Toyota claims to have improved handling with the new Kinetic Dynamic Suspension System (KDSS). KDSS claims to electronically modulate individual suspension members to provide a flatter ride through corners and to help absorb bumps off-road.
On-road, the Prado still carries a considerable amount of body roll when put through corners. Even in the Sport mode, KDSS seems to simply firm the dampers, opposed to improving body roll and ride quality. Off-road it’s a similar story. The system seldom reacts quick enough to prevent the body from crashing on the rebound.
To put the Prado through its paces, I ventured through a selection of off-road conditions ranging from mogul in the Grampians Nation Park, through to sand in the Big Desert, hoping to see just how good the Prado was off the beaten track.
It didn’t start well. Our first hill climb featured loose rocks and a considerable 400m long gradient. Around 1/3rd of the way up the hill a warning light came on indicating the automatic transmission was getting too hot and that we should stop on flat ground to cool the system.
Unfortunately, stopping wasn’t going to happen as the end result would be far worse than a warning. Upon reaching the top of the climb, we pulled over and let the Prado cool down. It took around five to ten minutes for the warning to disappear and from the looks of it, it was all back to normal.
From there, a set of challenging mud ruts followed. The mud ruts were tackled with the suspension height fully extended. The lack of bumps and crashes from the undercarriage indicated the added ground clearance courtesy of the height adjustable suspension was worth its weight in gold.
The low range gearbox worked well during a very steep decline over loose rocks. Engine braking was sufficient to keep the car from running away. The hill descent control also worked well, but I didn’t choose to trust it when not slowing down enough meant going over the edge of a very steep drop.
It didn’t take long before the transmission warning popped up again. This time around it was on a relatively meagre climb up a gravel hill. High range was selected with all four-wheel-drive modes off.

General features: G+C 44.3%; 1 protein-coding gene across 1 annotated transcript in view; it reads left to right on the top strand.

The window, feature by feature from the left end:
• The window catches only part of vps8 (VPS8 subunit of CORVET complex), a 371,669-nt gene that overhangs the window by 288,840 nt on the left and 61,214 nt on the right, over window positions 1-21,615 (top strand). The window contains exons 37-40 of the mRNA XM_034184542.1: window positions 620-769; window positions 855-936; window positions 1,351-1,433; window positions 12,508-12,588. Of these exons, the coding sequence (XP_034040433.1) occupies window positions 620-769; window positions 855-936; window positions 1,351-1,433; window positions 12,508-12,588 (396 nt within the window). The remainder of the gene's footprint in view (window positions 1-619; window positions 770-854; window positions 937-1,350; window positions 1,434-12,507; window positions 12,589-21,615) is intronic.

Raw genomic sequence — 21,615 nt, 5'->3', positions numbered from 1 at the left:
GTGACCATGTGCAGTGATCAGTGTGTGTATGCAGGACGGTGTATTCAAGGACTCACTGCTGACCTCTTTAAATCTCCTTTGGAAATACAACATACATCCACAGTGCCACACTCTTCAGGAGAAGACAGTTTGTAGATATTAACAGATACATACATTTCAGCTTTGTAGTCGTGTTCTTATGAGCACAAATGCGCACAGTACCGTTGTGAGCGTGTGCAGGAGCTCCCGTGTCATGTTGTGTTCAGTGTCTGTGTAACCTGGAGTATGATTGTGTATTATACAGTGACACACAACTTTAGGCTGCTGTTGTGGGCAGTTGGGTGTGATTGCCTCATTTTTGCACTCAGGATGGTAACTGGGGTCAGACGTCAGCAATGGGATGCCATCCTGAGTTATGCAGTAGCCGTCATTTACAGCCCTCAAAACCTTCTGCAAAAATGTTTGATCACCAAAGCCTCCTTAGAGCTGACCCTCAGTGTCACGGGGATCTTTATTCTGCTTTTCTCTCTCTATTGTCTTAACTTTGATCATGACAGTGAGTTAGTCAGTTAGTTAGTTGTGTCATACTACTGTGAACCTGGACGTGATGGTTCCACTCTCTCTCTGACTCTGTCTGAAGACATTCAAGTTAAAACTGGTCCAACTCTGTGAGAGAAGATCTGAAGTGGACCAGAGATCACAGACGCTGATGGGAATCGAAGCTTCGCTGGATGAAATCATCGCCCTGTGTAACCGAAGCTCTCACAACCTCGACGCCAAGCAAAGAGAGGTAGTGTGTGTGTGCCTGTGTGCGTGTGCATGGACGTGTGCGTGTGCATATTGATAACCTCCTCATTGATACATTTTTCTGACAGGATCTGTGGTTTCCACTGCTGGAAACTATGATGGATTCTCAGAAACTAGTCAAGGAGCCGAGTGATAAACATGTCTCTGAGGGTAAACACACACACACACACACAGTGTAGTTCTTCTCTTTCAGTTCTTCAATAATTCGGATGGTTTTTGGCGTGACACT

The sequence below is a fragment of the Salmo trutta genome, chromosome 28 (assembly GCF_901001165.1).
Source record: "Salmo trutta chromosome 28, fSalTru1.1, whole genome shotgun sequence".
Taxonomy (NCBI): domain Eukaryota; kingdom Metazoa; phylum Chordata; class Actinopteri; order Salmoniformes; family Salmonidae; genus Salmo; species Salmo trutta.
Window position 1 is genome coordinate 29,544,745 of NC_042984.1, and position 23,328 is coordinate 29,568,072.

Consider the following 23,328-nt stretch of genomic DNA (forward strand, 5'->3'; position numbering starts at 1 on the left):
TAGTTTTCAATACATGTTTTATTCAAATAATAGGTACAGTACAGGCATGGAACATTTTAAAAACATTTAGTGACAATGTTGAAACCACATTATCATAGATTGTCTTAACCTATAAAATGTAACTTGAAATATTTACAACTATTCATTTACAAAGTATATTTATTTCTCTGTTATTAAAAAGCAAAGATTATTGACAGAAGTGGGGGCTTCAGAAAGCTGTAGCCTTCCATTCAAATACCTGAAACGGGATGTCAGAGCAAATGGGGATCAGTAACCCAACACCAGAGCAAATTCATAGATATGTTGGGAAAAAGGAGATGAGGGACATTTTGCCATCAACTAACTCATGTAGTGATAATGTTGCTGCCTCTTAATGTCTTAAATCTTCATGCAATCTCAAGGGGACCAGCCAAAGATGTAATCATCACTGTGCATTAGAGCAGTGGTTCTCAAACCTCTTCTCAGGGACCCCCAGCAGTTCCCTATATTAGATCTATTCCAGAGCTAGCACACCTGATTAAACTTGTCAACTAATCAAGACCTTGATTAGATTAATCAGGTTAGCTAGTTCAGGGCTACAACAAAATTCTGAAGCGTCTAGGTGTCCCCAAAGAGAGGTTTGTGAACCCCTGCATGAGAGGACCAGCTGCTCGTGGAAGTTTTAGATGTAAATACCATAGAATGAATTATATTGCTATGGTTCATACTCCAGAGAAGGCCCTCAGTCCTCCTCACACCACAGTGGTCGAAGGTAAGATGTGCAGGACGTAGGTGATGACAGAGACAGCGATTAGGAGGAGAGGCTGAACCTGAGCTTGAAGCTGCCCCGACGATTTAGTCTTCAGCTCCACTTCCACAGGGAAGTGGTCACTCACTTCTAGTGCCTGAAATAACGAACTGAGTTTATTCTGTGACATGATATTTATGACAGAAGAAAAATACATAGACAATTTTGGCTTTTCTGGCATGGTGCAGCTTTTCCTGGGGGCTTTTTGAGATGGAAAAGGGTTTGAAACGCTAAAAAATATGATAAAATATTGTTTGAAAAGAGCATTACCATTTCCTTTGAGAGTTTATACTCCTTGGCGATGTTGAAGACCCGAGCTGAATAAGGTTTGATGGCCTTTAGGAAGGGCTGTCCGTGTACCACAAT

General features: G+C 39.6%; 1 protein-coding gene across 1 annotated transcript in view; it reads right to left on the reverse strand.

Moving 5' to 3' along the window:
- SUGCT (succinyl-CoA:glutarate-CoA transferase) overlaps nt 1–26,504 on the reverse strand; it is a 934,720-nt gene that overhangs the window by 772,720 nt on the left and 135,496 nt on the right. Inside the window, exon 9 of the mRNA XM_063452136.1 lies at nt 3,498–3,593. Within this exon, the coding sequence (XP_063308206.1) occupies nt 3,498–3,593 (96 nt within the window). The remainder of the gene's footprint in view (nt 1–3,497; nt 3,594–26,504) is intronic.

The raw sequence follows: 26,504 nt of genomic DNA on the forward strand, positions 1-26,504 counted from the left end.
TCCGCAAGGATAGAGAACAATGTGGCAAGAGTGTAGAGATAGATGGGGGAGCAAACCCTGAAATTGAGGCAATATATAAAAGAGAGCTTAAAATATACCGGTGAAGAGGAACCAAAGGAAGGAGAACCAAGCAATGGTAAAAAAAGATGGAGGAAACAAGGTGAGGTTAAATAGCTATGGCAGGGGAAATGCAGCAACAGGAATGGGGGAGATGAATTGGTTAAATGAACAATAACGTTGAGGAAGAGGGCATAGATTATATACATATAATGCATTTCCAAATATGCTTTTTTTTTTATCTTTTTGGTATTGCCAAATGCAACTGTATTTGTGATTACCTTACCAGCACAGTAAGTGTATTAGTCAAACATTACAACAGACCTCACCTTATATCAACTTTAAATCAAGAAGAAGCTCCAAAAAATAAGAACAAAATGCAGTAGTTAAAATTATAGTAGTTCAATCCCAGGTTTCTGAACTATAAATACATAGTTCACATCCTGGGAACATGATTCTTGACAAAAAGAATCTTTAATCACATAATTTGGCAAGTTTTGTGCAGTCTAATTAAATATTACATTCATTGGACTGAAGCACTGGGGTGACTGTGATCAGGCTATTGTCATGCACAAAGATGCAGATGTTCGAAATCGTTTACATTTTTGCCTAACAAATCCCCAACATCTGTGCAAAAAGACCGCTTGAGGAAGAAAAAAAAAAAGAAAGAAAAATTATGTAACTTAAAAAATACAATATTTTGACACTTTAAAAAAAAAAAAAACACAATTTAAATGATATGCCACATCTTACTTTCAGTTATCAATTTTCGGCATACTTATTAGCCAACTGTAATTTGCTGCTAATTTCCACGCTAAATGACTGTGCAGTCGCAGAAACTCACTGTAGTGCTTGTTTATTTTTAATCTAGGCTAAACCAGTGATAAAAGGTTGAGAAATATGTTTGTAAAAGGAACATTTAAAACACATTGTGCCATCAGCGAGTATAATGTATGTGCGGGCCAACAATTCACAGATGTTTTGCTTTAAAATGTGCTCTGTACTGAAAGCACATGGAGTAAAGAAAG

After stopping to let the system cool down, we were off again. The final stint of off-roading was on sand. This is where the Prado really excelled.
With some pressure let out of the tyres, the Prado’s power delivery pulled it through flat and steep sand dunes. Although the sand mode selected via the Multi-Terrain Selector was useful in holding gears, it kept interfering during cornering. The stability control would continuously beep each and every time you turned the wheel to go around a corner in the sand.
It became so frustrating that I ended up disabling all the on-board computers and stability control. That move resulted in care-free driving, without the constant nagging of the computers.
Unfortunately, during the period driving on sand, another five transmission temperature warnings came up. Every time a warning came up we had to stop and wait for the system to cool down.
I wasn’t too impressed with the brakes on sand and loose gravel either. If you had to get onto the brakes hard, there would be a momentary lag between brake application and full brake intervention. It was almost as though the system had to think about how much braking force to apply before it went ahead and did it.
The braking anomaly is probably due to the onboard ABS that prevents the wheels from skidding.
As a 4WD, the Prado still ranks as one of the best. With the transmission issue aside, the Multi-Terrain modes generally worked well and helped assist during tricky situations. The front and side cameras were also a godsend in situations where it was impossible to see the other limits of the car.
My only real gripes with the Prado are the engine’s lack of torque when it’s needed on-road and the continuous issues with the transmission off-road.
Toyota was contacted in mid-January regarding the problems we had with the transmission. The vehicle is still being investigated and we will report back once we receive a definitive report with regards to the issue.
The Prado’s exceptional list of standard features, in addition to passenger comfort levels and interior room place it ahead of the field, certainly in this price bracket. While I wouldn’t hesitate recommending the Prado, I’d hold off until the verdict is out on our transmission issue.
If the problem is limited to the vehicle we drove, we will retest the Prado to ensure the issue can’t be replicated on other vehicles.